The Russia-Ukraine war entered its 19th month in the second half of September. Despite this, the violence shows no signs of letting up. Of course, ripple effects emanating from Ukraine have spread across eastern Europe and throughout the rest of the continent. Those effects impact every aspect of life, including investing and, potentially, the prices of every asset class. Interestingly, the Polish stock market, the only eastern European equity market easily accessed via a dedicated U.S.-listed ETF, is up nearly as much as the U.S. market.
Challenges Tracking Equity Valuations in Eastern Europe
As a result of the invasion, MSCI quickly removed Russian securities from its emerging markets indices in March 2022 — less than a month after Russia invaded Ukraine. Already at that time, an overwhelming majority of market participants were seeing the Russian market as “uninvestable” due to the war.
Currently, it’s extremely challenging to get an idea of what equity valuations look like in eastern Europe. Although Russian equities are still trading within the nation’s borders, foreign investors are no longer able to trade them.
Meanwhile, the Ukrainian stock exchange has temporarily halted trading due to the war. Elsewhere in the region, information about valuations is also limited. In fact, about the closest we can come to gauging equity valuations anywhere in eastern Europe is by looking at the MSCI Emerging Market Eastern Europe ex-Russia Index, which includes 20 stocks in Poland, Hungary, and Czechia.
However, Poland dominates the index, with Polish stocks accounting for eight of the top 10 positions, with Hungary’s OTP Bank and Czechia’s CEZ Ceske Ener Zavody utility company rounding out the top 10 at the end of August. In 2022, the MSCI EM Eastern Europe ex-Russia Index plunged 26%, although it rallied in a big way in the first seven months of 2023, climbing an impressive 34%.
Polish Stocks, EPOL Outperforming
At this point, many ETFs with exposure to Russia or Ukraine have shut down entirely or shed those individual exposures. As a result, there is only one ETF with very slight indirect exposure to Ukraine still in operation. It’s not even trading Ukrainian securities but rather Polish stocks.
Aside from Ukraine itself, neighboring Poland shares a fairly long boarder with the country. As a result, the iShares MSCI Poland ETF (EPOL ) does face some level of indirect impact from the war. However, EPOL is up 54% over the past year through the end of business on Sept. 25 based on VettaFi data, including a 13% year-to-date gain.
In fact, the Poland ETF was one of five country ETFs that outperformed the S&P 500 during the second quarter. It also has outperformed the Vanguard FTSE Europe ETF (VGK ), which is up 29.5% for the 12-month period and 7.8% year-to-date.
Financials Are EPOL's Largest Sector
As of August 30, MSCI’s Poland index was trading at a forward P/E multiple of 7.3. EPOL holds 32 Polish stocks, and the vast majority of its positions are in the financial sector, which accounts for nearly 40% of its portfolio. EPOL’s top 10 holdings are:
- Orlen SA (energy)
- Powszechna Kasa Oszczednosci Bank (financials)
- Pzu SA (financials)
- Bank Pekao SA (financials)
- Dino Polska SA (consumer staples)
- KGHM Polska Miedz SA (materials)
- LPP SA (consumer discretionary)
- Santander Bank Polska SA (financials)
- Allegro SA (consumer discretionary)
- CD Projekt SA (communication)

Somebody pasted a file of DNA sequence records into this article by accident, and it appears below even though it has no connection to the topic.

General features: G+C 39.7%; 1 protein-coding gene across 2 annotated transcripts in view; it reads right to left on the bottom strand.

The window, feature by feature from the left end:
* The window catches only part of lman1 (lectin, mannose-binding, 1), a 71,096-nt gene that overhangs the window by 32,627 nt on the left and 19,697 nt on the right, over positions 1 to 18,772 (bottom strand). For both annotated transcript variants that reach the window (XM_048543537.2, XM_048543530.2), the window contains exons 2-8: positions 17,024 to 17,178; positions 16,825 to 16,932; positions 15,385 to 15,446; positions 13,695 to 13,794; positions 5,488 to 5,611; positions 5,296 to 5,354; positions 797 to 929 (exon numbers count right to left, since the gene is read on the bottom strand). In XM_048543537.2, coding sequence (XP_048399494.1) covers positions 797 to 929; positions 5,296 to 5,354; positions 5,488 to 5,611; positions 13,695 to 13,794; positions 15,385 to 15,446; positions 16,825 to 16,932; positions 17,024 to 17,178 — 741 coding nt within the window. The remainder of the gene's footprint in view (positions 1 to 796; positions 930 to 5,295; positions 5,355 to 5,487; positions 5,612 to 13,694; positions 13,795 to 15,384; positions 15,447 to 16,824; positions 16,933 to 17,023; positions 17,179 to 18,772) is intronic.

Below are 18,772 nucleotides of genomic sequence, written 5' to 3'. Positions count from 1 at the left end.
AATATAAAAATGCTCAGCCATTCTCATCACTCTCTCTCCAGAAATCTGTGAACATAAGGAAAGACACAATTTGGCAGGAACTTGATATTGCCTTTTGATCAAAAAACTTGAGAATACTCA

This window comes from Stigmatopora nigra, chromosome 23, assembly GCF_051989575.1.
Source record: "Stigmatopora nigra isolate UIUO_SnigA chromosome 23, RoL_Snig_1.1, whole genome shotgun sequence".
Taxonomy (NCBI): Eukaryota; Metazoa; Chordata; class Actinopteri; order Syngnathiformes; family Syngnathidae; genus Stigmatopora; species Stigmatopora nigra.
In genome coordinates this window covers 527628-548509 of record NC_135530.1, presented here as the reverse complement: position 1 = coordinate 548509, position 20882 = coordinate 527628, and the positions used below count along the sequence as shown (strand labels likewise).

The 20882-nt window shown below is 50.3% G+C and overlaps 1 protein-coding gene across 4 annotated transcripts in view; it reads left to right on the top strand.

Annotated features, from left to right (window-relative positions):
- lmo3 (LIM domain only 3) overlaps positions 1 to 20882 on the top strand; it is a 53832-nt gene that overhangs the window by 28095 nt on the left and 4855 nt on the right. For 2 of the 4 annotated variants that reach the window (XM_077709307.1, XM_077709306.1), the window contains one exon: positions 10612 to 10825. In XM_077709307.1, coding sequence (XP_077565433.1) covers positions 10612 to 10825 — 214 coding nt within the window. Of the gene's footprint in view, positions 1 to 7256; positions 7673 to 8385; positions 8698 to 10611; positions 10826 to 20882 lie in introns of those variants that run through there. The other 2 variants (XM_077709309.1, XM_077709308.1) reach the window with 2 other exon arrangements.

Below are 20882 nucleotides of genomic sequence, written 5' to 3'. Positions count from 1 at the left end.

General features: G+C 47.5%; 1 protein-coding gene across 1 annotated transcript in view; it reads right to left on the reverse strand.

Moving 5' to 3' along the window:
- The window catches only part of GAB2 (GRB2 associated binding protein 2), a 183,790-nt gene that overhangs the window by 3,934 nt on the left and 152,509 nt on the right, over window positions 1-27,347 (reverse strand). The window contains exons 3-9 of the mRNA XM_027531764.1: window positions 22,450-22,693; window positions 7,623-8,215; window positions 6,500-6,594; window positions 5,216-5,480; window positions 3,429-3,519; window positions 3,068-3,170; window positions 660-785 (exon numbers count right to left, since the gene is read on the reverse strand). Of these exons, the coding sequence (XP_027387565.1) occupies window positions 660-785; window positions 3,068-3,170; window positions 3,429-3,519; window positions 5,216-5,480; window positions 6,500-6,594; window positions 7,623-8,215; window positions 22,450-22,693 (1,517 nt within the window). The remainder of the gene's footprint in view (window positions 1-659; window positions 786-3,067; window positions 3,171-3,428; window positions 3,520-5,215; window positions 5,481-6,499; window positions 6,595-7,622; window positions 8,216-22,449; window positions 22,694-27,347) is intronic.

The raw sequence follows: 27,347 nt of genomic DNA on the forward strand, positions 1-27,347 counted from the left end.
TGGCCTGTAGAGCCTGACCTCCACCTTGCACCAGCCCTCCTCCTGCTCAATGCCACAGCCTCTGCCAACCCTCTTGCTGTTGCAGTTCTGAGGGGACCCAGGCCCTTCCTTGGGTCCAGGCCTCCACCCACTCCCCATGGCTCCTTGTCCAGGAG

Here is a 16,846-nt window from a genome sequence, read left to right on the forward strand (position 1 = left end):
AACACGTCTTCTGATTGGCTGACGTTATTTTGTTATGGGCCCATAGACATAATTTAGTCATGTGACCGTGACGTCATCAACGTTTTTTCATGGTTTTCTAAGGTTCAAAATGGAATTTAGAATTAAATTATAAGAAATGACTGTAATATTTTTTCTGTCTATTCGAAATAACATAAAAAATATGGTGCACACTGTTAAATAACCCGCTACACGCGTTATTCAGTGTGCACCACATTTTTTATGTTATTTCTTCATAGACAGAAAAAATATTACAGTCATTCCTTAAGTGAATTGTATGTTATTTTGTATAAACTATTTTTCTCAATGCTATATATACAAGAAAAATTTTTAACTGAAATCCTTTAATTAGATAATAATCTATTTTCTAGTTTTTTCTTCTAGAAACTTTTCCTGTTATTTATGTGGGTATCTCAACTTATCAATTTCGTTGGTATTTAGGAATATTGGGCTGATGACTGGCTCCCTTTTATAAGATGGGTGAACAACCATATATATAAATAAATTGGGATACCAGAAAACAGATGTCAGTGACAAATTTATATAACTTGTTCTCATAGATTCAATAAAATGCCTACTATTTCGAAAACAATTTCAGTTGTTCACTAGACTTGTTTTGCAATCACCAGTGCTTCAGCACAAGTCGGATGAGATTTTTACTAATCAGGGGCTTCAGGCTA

Although EPOL doesn’t contain any Ukrainian companies, some Ukrainian companies are listed on the Warsaw Stock Exchange. For example, Kernel, one of the largest producers of sunflower oil in the world, is in the process of delisting from the Warsaw Stock Exchange after the Polish regulator said in June it would clear the way for the departure, though the latest updates indicate that won’t finalize until next month. Much of Kernel’s roughly 60% year-to-date decline in Warsaw has come since the June announcement.
Unfortunately, we probably won’t see any lasting recovery in the shares of most Ukrainian companies until the war in Ukraine is firmly in the rearview mirror.
VanEck to Finish Winding Down Its Russia ETF
Meanwhile in Russia, most ETFs focused on the country have already been shut down, although VanEck was one of the last to start winding its fund down. The firm finally did begin to liquidate its VanEck Russia ETF (RSX ), which was the first U.S. ETF focused on Russia, starting with an initial liquidation distribution in January 2023.
The Cboe BZX Exchange had halted trading on RSX in March 2022 and then delisted the fund from the exchange in January 2023. Russian securities have been assigned a valuation of zero because economic sanctions imposed since the war began are preventing the sale of those securities.
A second distribution from VanEck’s RSX ETF was sent in late July. Liquidation is expected to be complete no later than December 2023, although VanEck warned that it could take much longer, given that shutting down an ETF is a complicated process.
Despite War, Companies Continue to Invest in Ukraine
The relatively strong performance of EPOL and MSCI’s Poland stock index offers a glimmer of hope for eastern Europe, as do the recent investments by multiple companies in Ukraine, even during wartime. It seems many firms are committed to the social aspect of supporting the nation at a time when a resolution to the conflict may seem far away.
According to UkraineInvest, the Ukrainian government’s official investment arm, some well-known, publicly traded foreign companies that have invested capital into the country during the war include Bayer, Nestle and ArcelorMittal, among many others.
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